Whilst this issue does solve the migrant problem, it does, however, not solve the issue of older people in the work force. Whilst some older people do not want to keepm working and want to retire when their time comes, others don't want to retire and still wish to keep working. Others have even died from retirement due to loneliness and/or boredom. These people, if low-skilled, should be given simple tasks that do not carry heavy labour. An example of such a job could be placing labbels on cans. This will not only keep the people alive, but also benifit the economy. The government should be offering intiatives for older people, especially the healthier ones, to remain in the work force, without degrading the quality of the pention for those who choose retirement. Whilst I admit I do not have the solution to this problem, I believe that a brainstoring session should be held by the government, with many experts, in order to find a possible solution to the problem. 

A lack of females exist in industries such mining, construction etc. The extent of the issue goes as far as the government of the state of Queensland (QLD) considering allowing a mining company to only hire female workers, due to the lack of women in their company, against discrimination laws.

My response to that is that people are very good at coming up with problems that don't actually exist. Women are allowed to work in the industry, but make their own personal decision not to work in the industry. If women are allowed to work in the industry, and somebody is doing the job well, there is no problem, no problem what so ever. Somebody had once stated that the problem with women choosing not work in the industry is that they probably think that they may not get accepted. That is a problem that actually does exist, however, in my beliefe, a ban from hiring men is not the right way to tackle the problem. In order to tackle this problem, the companies are trying various tacktics such as depicting women in recrutment posters, or writing the words "Now hiring women". However, in beliefe, the most obvious solution to this problem is placing advertisments in women's toilets (I am the first one to think of placing ads in women's toilets?) 

There are three real problems involving male/female equality in the work place; maternity, equal pay, and a banning men from certain occupations.

Now I know what you're going to say; I'm a hypocritical misogynist (hater of women) because it's alright for women not to be included in certain occuptions, but when men are not, I then call misandry (hatred of men). Not let me reassure you that there is a difference. With women the probelm is that women are permitted but choose not to work in the industry, but would be permitted to work in the industry if they wanted to. In this case, men are prohibited from working in certain roles even if they wanted. To name and shame one company that, although permits men to work for them, bars them from certain roles, White Lady Funerals. Another company which is considering doing so is TaxiLink, in Melbourne. They are pending approval from the Victorian (Victoria being the state that Melbourne is in) government's anti-discrimination board to have pink Taxis, with female only drivers and female passangers. Whilst the reasoning is acceptable, that they want to keep safe, there methods are completely wrong and misandrist. First of all, this scheme will make it more difficult for an unemployeed male applying for a job as taxi driver, but also make it possible for a taxi to refuse to pick up passangers based on gender, which is wrong! There must be a better way to protect females, and males in taxis that does not involve sterotyping or blatent discrimination. I hope that the Victorian government prohibits them from introducing this.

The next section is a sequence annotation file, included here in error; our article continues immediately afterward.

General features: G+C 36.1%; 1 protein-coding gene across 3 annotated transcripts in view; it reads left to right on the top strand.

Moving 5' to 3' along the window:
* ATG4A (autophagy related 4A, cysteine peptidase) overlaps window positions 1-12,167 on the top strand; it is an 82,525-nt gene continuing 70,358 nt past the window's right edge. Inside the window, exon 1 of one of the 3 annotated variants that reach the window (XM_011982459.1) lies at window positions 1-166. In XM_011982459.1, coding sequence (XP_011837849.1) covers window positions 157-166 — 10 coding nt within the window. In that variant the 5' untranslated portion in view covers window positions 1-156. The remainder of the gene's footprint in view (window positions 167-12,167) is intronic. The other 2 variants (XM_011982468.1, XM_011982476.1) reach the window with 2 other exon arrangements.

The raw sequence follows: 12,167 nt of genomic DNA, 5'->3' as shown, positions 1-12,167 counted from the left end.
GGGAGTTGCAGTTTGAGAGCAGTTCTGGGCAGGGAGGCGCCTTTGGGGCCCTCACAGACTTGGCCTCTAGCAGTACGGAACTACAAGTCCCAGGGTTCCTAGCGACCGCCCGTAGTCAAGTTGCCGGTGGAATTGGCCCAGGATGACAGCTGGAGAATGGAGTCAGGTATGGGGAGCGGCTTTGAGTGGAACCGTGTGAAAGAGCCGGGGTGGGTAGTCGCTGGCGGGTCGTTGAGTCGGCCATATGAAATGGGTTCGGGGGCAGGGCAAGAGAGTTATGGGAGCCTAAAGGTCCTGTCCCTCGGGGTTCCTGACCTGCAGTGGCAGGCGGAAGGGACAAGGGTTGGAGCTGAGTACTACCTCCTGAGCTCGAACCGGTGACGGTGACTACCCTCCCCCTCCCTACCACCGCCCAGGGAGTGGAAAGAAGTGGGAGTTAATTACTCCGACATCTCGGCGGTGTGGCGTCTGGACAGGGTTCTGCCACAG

However, women are also discriminated against. One of the issues is maternity leave. In Australia, perantal leave is paid by the employer. Due to the fact that paid maternal leave is generally longer than paternity leave. This unfortunately means that private companies are reluctant to hire females aged approx. 12 to 56 (I can't remember exact statistics) due to fears that will leave on maternity leave. This is an issue that is close to the heart of the Labor Party (one of Australia's two major political parties). Tony Abbott (current Prime Minister and leader of the Liberal Party, the other major party) had the solution; the federal government pays maternity leave. (Unfortunately, Labor do not agree with this solution, and waste valuable resources bitching and moaning about the problem, and also bitching and moaning about the only logical solution, instead of developing their own logical solution, but that's a story for another post). I hope that Abbott's bill passes. If the government pays maternity leave, then employers will hire more women, as they don't have to worry about paying maternity leave. (There are heavily enforced laws prohibiting employers from hiring women on this basis, but that's a different story)

The third problem involving gender equality in the workplace is equal pay. Whilst men and women may work the same hours in the same industry, women sometimes get lower pays then men. This is something, that in my opinion, the government needs to crack down on and enforce better than it currently does.